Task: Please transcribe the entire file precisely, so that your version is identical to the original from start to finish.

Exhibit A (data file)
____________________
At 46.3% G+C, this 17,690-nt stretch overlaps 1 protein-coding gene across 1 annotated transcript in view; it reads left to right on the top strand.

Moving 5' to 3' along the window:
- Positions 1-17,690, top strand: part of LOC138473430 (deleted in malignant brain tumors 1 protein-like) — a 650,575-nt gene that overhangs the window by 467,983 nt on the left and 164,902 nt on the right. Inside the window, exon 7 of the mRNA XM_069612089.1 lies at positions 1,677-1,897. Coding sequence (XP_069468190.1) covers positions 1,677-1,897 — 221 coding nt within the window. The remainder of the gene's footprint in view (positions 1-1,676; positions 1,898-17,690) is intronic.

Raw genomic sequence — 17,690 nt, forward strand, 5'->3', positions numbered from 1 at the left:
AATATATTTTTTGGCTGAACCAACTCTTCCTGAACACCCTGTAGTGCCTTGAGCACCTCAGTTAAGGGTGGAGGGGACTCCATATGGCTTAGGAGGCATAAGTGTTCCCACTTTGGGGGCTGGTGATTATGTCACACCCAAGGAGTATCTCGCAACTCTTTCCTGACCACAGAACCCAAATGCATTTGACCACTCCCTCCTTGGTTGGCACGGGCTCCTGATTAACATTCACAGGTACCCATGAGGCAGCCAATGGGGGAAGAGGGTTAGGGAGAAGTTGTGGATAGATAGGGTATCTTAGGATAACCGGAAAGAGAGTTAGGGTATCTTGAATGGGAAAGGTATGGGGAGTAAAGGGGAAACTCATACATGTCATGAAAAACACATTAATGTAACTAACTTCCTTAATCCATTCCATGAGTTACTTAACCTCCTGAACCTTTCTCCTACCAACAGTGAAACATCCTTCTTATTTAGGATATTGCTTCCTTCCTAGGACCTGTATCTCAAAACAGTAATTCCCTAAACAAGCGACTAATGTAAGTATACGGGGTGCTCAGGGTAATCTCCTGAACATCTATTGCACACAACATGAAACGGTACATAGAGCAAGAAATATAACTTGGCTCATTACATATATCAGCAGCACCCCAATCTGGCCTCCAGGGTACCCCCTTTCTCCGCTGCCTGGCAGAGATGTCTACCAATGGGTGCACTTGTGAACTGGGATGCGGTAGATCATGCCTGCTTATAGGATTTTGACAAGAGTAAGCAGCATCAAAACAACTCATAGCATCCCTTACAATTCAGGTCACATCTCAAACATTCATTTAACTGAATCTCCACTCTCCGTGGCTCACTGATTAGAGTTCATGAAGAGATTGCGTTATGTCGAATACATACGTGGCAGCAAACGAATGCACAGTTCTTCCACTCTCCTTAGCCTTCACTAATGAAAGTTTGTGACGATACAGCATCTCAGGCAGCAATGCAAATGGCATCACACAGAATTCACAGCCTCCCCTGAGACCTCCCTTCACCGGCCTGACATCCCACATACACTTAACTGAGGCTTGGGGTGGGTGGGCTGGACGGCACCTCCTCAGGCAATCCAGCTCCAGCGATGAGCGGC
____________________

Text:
At 46.3% G+C, this 17,690-nt stretch overlaps 1 protein-coding gene across 1 annotated transcript in view; it reads left to right on the top strand.

Moving 5' to 3' along the window:
- Positions 1-17,690, top strand: part of LOC138473430 (deleted in malignant brain tumors 1 protein-like) — a 650,575-nt gene that overhangs the window by 467,983 nt on the left and 164,902 nt on the right. Inside the window, exon 7 of the mRNA XM_069612089.1 lies at positions 1,677-1,897. Coding sequence (XP_069468190.1) covers positions 1,677-1,897 — 221 coding nt within the window. The remainder of the gene's footprint in view (positions 1-1,676; positions 1,898-17,690) is intronic.

Raw genomic sequence — 17,690 nt, forward strand, 5'->3', positions numbered from 1 at the left:
AATATATTTTTTGGCTGAACCAACTCTTCCTGAACACCCTGTAGTGCCTTGAGCACCTCAGTTAAGGGTGGAGGGGACTCCATATGGCTTAGGAGGCATAAGTGTTCCCACTTTGGGGGCTGGTGATTATGTCACACCCAAGGAGTATCTCGCAACTCTTTCCTGACCACAGAACCCAAATGCATTTGACCACTCCCTCCTTGGTTGGCACGGGCTCCTGATTAACATTCACAGGTACCCATGAGGCAGCCAATGGGGGAAGAGGGTTAGGGAGAAGTTGTGGATAGATAGGGTATCTTAGGATAACCGGAAAGAGAGTTAGGGTATCTTGAATGGGAAAGGTATGGGGAGTAAAGGGGAAACTCATACATGTCATGAAAAACACATTAATGTAACTAACTTCCTTAATCCATTCCATGAGTTACTTAACCTCCTGAACCTTTCTCCTACCAACAGTGAAACATCCTTCTTATTTAGGATATTGCTTCCTTCCTAGGACCTGTATCTCAAAACAGTAATTCCCTAAACAAGCGACTAATGTAAGTATACGGGGTGCTCAGGGTAATCTCCTGAACATCTATTGCACACAACATGAAACGGTACATAGAGCAAGAAATATAACTTGGCTCATTACATATATCAGCAGCACCCCAATCTGGCCTCCAGGGTACCCCCTTTCTCCGCTGCCTGGCAGAGATGTCTACCAATGGGTGCACTTGTGAACTGGGATGCGGTAGATCATGCCTGCTTATAGGATTTTGACAAGAGTAAGCAGCATCAAAACAACTCATAGCATCCCTTACAATTCAGGTCACATCTCAAACATTCATTTAACTGAATCTCCACTCTCCGTGGCTCACTGATTAGAGTTCATGAAGAGATTGCGTTATGTCGAATACATACGTGGCAGCAAACGAATGCACAGTTCTTCCACTCTCCTTAGCCTTCACTAATGAAAGTTTGTGACGATACAGCATCTCAGGCAGCAATGCAAATGGCATCACACAGAATTCACAGCCTCCCCTGAGACCTCCCTTCACCGGCCTGACATCCCACATACACTTAACTGAGGCTTGGGGTGGGTGGGCTGGACGGCACCTCCTCAGGCAATCCAGCTCCAGCGATGAGCGGC